It should be apparent that ketores is in a category of its own. Alone among the offerings, absolutely nothing of it remains below; it is all sent “up,” so to speak, to Hashem.
Of course, we do not have the ketores, nor people of sufficient stature to correctly utilize it. What we do have, however, is tefillah. Ketores suggests to us that our prayer needs to add a dimension that is usually missing. Regardless of the way it is expressed, we realize that most of our prayer is petitionary. We want something, and we ask for it. There is another mode of davening, in which we succeed in annulling our own selves, and purely serving Hashem. Through it we transcend our ordinary reality, and connected with a place of higher elevation. The plague “reveals the harsh side of this elevation; through prayer we are able to reveal the same elevation, the same connection, in a way that gives life.”
Besides a different kind of prayer, ketores also suggest to us a higher plane of existence. He rejects the idea that World 2.0 is a back-to-basics one. First, because that is too simple a solution. Elevation requires hard work, not just changed conditions. Second, because it runs counter to human nature. Man is hard-wired to aspire to more. Our problem is that we set our sights of more of the wrong things. The home isolation directs us to work hard at achieving more – more davening, more emunah, more tzniyus, deeper relationships. Achievements that take place outside the public eye.
Rav Leuchter provides his own summary, reproduced here in part:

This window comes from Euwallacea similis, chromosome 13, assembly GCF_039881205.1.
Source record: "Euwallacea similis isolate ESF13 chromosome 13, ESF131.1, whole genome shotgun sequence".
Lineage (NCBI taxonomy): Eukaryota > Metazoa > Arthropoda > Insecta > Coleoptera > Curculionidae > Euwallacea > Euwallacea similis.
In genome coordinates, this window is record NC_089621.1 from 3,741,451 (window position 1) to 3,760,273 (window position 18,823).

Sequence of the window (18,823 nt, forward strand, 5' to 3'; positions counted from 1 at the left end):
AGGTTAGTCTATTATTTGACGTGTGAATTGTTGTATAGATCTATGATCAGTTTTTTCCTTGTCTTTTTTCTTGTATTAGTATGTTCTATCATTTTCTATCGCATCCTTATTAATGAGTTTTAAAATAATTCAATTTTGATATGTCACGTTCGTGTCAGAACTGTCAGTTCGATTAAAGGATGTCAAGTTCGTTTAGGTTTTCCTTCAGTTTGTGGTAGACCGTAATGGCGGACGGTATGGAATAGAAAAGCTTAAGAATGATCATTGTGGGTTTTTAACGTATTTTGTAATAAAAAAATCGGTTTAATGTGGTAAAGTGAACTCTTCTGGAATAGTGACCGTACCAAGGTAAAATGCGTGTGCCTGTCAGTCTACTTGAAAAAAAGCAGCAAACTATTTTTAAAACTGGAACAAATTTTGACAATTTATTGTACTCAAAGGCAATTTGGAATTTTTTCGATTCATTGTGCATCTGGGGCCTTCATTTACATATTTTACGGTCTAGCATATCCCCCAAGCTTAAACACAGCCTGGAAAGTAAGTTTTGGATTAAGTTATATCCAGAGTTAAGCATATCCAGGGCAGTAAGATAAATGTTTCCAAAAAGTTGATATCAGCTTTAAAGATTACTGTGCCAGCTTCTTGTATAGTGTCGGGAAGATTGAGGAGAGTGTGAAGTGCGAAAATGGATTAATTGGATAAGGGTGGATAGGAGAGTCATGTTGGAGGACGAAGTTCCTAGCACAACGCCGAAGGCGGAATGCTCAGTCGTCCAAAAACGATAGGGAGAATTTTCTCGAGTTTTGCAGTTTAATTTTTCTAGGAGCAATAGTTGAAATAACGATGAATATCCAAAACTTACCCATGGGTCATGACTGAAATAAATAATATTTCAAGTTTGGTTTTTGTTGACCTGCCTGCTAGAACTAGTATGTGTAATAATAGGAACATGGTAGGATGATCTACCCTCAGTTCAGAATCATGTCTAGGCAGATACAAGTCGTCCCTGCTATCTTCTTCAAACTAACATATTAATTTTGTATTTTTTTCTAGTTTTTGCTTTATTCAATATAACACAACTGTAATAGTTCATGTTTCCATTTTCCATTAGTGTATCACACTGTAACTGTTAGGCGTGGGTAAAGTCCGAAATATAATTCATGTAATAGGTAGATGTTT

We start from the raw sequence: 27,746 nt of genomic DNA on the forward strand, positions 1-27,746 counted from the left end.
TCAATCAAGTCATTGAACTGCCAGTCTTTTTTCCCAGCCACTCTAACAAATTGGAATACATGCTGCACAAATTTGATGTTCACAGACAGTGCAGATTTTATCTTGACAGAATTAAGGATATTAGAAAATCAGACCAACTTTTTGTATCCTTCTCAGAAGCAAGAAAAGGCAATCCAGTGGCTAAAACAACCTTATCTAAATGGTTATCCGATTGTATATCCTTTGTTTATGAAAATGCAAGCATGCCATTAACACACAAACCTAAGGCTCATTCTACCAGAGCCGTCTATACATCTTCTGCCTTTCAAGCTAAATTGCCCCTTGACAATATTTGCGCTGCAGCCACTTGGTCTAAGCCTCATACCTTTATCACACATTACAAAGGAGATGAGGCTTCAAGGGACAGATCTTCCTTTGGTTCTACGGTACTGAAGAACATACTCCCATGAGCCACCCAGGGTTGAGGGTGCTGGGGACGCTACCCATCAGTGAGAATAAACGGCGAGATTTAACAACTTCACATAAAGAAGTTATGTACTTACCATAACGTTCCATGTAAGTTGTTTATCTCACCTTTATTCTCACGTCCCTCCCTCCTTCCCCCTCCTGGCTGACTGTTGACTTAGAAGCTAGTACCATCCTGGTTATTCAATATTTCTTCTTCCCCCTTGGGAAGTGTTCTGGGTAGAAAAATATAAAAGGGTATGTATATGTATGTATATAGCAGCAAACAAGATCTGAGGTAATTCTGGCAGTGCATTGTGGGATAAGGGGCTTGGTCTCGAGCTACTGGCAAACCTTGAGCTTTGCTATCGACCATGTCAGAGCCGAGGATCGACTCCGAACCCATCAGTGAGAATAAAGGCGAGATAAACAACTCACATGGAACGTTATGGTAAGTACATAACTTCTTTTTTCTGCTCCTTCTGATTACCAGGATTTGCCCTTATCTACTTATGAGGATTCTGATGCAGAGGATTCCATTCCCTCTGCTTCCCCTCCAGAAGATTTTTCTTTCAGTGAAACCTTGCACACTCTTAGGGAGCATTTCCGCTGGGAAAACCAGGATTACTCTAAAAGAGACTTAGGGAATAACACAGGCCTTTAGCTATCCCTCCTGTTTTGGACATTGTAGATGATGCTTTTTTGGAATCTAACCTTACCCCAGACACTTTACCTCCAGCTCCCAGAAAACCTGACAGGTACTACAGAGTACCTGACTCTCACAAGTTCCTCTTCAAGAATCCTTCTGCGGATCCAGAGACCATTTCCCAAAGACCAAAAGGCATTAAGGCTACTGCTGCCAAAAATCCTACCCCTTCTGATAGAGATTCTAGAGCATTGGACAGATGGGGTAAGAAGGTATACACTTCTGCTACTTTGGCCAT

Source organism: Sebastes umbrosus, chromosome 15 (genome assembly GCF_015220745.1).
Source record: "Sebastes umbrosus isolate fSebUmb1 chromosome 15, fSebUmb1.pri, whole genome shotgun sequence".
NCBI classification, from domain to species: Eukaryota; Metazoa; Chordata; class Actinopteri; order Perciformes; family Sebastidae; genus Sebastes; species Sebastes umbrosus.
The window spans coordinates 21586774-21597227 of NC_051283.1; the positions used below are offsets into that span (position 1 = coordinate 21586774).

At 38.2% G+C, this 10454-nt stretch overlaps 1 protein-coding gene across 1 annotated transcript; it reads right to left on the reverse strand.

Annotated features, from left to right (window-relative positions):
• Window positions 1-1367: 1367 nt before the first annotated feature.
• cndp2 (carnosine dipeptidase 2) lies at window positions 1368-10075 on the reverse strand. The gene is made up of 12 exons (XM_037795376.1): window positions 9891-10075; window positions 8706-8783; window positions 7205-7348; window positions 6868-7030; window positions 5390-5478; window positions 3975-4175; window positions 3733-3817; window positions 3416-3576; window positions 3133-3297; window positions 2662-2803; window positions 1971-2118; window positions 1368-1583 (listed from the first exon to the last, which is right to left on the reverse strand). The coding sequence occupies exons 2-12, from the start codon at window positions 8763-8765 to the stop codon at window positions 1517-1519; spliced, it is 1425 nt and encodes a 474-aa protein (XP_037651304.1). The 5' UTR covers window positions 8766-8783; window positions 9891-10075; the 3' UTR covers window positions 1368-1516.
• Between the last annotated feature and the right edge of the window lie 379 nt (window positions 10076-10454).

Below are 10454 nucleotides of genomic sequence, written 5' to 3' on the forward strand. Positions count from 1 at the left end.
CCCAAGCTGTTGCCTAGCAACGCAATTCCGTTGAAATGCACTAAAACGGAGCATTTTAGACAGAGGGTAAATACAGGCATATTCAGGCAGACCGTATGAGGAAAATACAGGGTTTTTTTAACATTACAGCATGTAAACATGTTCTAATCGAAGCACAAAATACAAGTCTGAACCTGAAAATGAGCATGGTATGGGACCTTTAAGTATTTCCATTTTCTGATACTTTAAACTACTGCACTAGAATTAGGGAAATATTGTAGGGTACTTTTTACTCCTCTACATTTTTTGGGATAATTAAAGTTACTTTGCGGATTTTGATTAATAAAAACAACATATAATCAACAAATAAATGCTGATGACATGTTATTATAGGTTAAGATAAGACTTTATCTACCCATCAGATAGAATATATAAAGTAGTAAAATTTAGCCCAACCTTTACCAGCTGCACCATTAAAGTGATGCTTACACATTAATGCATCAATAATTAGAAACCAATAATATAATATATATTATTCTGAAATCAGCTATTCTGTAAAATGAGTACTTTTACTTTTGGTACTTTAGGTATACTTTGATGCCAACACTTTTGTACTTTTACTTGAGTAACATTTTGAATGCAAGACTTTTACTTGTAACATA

Which spiritual lens should we adopt for looking at the situation of a plague? What is even the appropriate terminology for reflection on the ongoing situation? Instead of escaping from the reality we live, as some tend to do, by chasing after segulos and other fantasies, it is incumbent upon us to remain connected to reality—to the physical reality we live in, and even to the parallel spiritual reality that confronts us.
I wish to see our reality as one of fundamental elevation. Hashem is showing us that we are higher than we usually think, more elevated than we ordinarily assume. Our own reality touches a higher plane, one that has the capacity to overwhelm the regular world order. Even the Divine system of reward and punishment is suspended in its wake.
Certainly food for thought!
Berachos 4b ↑
This might be partially explained by Chazal’s assertion that Hashem’s initial intention was to create a world based upon the attribute of din/ judgment alone. Man’s propensity to fail made it necessary to blend in much rachamim / compassion. Great tzadikim, we are taught, understanding that the “earlier” plan reflected a more profound state of affairs, longed for an opportunity to live according to its greater demands. (See Pachad Yitzchok, Rosh Hashanah 4:3, and Asufas Maarochos, Yomim Nora’im vol.1 pgs. כא-לא [Thanks to Dovi Adlerstein, Dallas, for retrieving the cites.] See Michtav Me-Eliyahu vol.3 pgs. 224-249 for the ways in which the demands of din are stricter and more exacting.) ↑
Devarim 8:17 ↑
R. Leuchter spoke before the Kupat Ha’ir campaign devolved into a guarantee that anyone who donated 3000NIS would be spared from the illness, and would receive a silver amulet to make it more real. My wife absolutely hates my expressing my thoughts about some behavior that is beyond the pale. In deference to her, I will not relate my contempt and disgust for the arguments offered in defense of the campaign in a media interview with someone close to R Chaim, shlit”a. In that interview, it was argued that any sensible person would be quick to take advantage of such a bracha from the gadol hador. When the interviewer said that some people who regarded themselves as given to rational thought were skeptical, he said that he would not regard them as rational, but as tinged by heresy, like all maskilim. As a close friend/ fellow maskil/ prominent East Coast rav and kiruv figure once put it to me in a moment of weakness and desperation, “Adlerstein – the two of us are going to start a new religion, different from the one we see around us. I think we should call it ‘Judaism.’” ↑